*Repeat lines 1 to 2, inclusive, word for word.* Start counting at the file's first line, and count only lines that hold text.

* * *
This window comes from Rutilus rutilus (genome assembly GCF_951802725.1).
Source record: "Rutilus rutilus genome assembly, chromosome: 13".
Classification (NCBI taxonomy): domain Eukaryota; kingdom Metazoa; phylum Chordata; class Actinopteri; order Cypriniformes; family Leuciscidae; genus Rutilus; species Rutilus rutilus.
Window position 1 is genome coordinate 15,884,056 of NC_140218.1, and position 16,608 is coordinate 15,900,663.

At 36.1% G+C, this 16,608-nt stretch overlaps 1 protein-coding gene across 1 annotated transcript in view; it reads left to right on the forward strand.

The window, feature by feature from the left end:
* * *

This window comes from Rutilus rutilus (genome assembly GCF_951802725.1).
Source record: "Rutilus rutilus genome assembly, chromosome: 13".